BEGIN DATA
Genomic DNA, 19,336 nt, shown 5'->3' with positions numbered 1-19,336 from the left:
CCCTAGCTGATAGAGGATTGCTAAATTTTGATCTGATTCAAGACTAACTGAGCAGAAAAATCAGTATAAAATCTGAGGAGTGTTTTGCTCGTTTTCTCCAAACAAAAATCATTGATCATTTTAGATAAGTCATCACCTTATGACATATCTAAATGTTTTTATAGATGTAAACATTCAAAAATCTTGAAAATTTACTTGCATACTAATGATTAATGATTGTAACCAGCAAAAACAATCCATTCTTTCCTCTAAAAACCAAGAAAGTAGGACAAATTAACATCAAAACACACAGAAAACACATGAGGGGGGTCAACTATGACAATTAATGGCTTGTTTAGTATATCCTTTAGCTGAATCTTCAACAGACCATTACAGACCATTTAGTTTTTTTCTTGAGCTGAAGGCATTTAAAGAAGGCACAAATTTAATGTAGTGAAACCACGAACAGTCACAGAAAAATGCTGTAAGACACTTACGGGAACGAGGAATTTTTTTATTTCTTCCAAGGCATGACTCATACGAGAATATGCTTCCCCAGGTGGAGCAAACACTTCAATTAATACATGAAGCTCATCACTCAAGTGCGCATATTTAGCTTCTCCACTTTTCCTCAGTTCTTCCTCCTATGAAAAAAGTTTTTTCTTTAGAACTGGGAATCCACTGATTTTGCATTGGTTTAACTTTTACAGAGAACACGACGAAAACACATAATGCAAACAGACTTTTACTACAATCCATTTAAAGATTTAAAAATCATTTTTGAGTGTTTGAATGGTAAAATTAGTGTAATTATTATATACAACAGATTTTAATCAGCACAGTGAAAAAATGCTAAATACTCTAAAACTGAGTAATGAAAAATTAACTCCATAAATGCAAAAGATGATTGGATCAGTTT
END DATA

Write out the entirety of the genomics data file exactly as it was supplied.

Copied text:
Genomic DNA, 19,336 nt, shown 5'->3' with positions numbered 1-19,336 from the left:
CCCTAGCTGATAGAGGATTGCTAAATTTTGATCTGATTCAAGACTAACTGAGCAGAAAAATCAGTATAAAATCTGAGGAGTGTTTTGCTCGTTTTCTCCAAACAAAAATCATTGATCATTTTAGATAAGTCATCACCTTATGACATATCTAAATGTTTTTATAGATGTAAACATTCAAAAATCTTGAAAATTTACTTGCATACTAATGATTAATGATTGTAACCAGCAAAAACAATCCATTCTTTCCTCTAAAAACCAAGAAAGTAGGACAAATTAACATCAAAACACACAGAAAACACATGAGGGGGGTCAACTATGACAATTAATGGCTTGTTTAGTATATCCTTTAGCTGAATCTTCAACAGACCATTACAGACCATTTAGTTTTTTTCTTGAGCTGAAGGCATTTAAAGAAGGCACAAATTTAATGTAGTGAAACCACGAACAGTCACAGAAAAATGCTGTAAGACACTTACGGGAACGAGGAATTTTTTTATTTCTTCCAAGGCATGACTCATACGAGAATATGCTTCCCCAGGTGGAGCAAACACTTCAATTAATACATGAAGCTCATCACTCAAGTGCGCATATTTAGCTTCTCCACTTTTCCTCAGTTCTTCCTCCTATGAAAAAAGTTTTTTCTTTAGAACTGGGAATCCACTGATTTTGCATTGGTTTAACTTTTACAGAGAACACGACGAAAACACATAATGCAAACAGACTTTTACTACAATCCATTTAAAGATTTAAAAATCATTTTTGAGTGTTTGAATGGTAAAATTAGTGTAATTATTATATACAACAGATTTTAATCAGCACAGTGAAAAAATGCTAAATACTCTAAAACTGAGTAATGAAAAATTAACTCCATAAATGCAAAAGATGATTGGATCAGTTT